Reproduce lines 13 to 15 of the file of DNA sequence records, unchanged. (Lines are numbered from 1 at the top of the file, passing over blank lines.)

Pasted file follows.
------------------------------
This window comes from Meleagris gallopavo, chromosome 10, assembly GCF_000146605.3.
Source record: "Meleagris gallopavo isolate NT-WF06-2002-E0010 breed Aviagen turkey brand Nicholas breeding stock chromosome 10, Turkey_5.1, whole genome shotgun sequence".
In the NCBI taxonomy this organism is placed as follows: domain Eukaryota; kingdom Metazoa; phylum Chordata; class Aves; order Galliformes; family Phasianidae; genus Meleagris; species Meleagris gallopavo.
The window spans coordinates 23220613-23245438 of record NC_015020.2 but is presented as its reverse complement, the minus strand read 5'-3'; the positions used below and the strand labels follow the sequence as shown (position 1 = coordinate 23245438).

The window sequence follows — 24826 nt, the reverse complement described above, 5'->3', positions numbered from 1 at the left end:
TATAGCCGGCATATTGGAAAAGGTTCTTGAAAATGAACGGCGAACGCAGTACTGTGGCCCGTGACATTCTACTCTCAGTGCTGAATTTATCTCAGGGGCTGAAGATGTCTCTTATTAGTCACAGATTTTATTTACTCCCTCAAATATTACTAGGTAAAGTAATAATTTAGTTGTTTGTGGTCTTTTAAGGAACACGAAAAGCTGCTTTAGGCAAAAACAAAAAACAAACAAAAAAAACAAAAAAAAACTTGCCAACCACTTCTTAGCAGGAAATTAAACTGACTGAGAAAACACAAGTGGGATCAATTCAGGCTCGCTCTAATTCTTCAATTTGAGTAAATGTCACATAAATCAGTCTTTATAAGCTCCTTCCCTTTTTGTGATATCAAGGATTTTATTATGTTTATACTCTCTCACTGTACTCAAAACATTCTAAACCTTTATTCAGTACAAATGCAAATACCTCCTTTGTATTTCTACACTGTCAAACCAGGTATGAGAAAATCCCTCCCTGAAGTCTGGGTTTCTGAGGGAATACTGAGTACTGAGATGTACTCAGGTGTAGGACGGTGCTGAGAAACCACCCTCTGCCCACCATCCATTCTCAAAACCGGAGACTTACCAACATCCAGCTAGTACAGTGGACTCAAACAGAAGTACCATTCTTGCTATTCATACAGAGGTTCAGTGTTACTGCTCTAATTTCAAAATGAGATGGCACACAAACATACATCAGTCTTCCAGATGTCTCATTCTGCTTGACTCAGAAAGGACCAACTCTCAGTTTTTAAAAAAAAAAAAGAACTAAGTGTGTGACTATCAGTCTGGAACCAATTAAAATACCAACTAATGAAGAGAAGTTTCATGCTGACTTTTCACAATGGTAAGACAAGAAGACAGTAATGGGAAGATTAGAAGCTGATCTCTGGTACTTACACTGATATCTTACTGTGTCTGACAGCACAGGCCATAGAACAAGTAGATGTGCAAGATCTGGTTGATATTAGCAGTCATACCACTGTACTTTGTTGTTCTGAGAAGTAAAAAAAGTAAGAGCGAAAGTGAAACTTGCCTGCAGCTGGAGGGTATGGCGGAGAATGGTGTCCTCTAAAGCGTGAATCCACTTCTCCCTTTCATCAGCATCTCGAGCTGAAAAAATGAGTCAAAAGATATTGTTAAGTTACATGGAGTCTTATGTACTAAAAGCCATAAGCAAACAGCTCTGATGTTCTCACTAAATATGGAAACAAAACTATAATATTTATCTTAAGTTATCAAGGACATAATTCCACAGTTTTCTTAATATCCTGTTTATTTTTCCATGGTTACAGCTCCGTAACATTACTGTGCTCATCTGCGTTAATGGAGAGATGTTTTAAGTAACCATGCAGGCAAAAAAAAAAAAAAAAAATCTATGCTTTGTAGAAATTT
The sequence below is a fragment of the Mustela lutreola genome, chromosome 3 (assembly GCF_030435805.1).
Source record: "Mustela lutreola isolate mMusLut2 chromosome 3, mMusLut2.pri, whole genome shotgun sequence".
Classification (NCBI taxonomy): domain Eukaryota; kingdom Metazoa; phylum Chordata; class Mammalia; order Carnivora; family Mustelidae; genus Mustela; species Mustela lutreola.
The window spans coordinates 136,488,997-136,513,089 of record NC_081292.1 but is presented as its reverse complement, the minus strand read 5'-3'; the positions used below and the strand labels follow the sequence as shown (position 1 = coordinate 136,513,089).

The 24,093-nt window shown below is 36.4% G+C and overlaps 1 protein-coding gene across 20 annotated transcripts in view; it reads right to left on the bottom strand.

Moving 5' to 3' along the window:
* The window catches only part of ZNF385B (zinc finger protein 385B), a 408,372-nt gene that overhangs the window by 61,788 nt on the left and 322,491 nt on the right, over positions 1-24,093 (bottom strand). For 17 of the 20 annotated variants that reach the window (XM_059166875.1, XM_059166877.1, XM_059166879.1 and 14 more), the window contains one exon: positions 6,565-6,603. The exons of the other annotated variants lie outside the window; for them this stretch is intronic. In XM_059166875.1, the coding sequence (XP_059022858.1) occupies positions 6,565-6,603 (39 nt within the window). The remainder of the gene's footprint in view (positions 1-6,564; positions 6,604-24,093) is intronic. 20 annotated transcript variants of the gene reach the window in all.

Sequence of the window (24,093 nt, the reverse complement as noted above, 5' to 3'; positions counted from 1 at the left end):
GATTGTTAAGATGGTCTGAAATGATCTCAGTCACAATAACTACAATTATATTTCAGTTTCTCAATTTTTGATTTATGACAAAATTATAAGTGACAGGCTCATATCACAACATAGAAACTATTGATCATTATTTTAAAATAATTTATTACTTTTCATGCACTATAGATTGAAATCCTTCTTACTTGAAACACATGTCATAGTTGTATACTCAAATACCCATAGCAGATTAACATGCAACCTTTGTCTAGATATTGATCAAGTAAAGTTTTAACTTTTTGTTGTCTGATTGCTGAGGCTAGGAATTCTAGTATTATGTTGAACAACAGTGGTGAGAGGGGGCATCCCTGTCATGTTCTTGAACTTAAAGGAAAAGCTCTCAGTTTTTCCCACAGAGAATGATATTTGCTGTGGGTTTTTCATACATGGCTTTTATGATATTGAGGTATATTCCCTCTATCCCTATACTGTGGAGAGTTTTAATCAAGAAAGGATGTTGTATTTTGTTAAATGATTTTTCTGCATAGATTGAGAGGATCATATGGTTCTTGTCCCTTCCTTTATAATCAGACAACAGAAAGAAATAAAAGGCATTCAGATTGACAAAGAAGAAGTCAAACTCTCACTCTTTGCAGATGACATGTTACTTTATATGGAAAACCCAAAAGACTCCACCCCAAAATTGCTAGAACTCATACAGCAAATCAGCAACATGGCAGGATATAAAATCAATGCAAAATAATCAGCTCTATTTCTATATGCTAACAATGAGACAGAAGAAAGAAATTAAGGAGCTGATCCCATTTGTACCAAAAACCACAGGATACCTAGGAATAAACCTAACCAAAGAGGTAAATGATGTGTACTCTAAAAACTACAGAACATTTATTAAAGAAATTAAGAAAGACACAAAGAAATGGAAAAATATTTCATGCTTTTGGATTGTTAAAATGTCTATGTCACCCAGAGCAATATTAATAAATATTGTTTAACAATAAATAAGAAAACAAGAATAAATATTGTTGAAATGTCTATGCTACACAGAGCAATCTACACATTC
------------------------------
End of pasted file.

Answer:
* The window catches only part of ZNF385B (zinc finger protein 385B), a 408,372-nt gene that overhangs the window by 61,788 nt on the left and 322,491 nt on the right, over positions 1-24,093 (bottom strand). For 17 of the 20 annotated variants that reach the window (XM_059166875.1, XM_059166877.1, XM_059166879.1 and 14 more), the window contains one exon: positions 6,565-6,603. The exons of the other annotated variants lie outside the window; for them this stretch is intronic. In XM_059166875.1, the coding sequence (XP_059022858.1) occupies positions 6,565-6,603 (39 nt within the window). The remainder of the gene's footprint in view (positions 1-6,564; positions 6,604-24,093) is intronic. 20 annotated transcript variants of the gene reach the window in all.

Sequence of the window (24,093 nt, the reverse complement as noted above, 5' to 3'; positions counted from 1 at the left end):
GATTGTTAAGATGGTCTGAAATGATCTCAGTCACAATAACTACAATTATATTTCAGTTTCTCAATTTTTGATTTATGACAAAATTATAAGTGACAGGCTCATATCACAACATAGAAACTATTGATCATTATTTTAAAATAATTTATTACTTTTCATGCACTATAGATTGAAATCCTTCTTACTTGAAACACATGTCATAGTTGTATACTCAAATACCCATAGCAGATTAACATGCAACCTTTGTCTAGATATTGATCAAGTAAAGTTTTAACTTTTTGTTGTCTGATTGCTGAGGCTAGGAATTCTAGTATTATGTTGAACAACAGTGGTGAGAGGGGGCATCCCTGTCATGTTCTTGAACTTAAAGGAAAAGCTCTCAGTTTTTCCCACAGAGAATGATATTTGCTGTGGGTTTTTCATACATGGCTTTTATGATATTGAGGTATATTCCCTCTATCCCTATACTGTGGAGAGTTTTAATCAAGAAAGGATGTTGTATTTTGTTAAATGATTTTTCTGCATAGATTGAGAGGATCATATGGTTCTTGTCCCTTCCTTTATAATCAGACAACAGAAAGAAATAAAAGGCATTCAGATTGACAAAGAAGAAGTCAAACTCTCACTCTTTGCAGATGACATGTTACTTTATATGGAAAACCCAAAAGACTCCACCCCAAAATTGCTAGAACTCATACAGCAAATCAGCAACATGGCAGGATATAAAATCAATGCAAAATAATCAGCTCTATTTCTATATGCTAACAATGAGACAGAAGAAAGAAATTAAGGAGCTGATCCCATTTGTACCAAAAACCACAGGATACCTAGGAATAAACCTAACCAAAGAGGTAAATGATGTGTACTCTAAAAACTACAGAACATTTATTAAAGAAATTAAGAAAGACACAAAGAAATGGAAAAATATTTCATGCTTTTGGATTGTTAAAATGTCTATGTCACCCAGAGCAATATTAATAAATATTGTTTAACAATAAATAAGAAAACAAGAATAAATATTGTTGAAATGTCTATGCTACACAGAGCAATCTACACATTC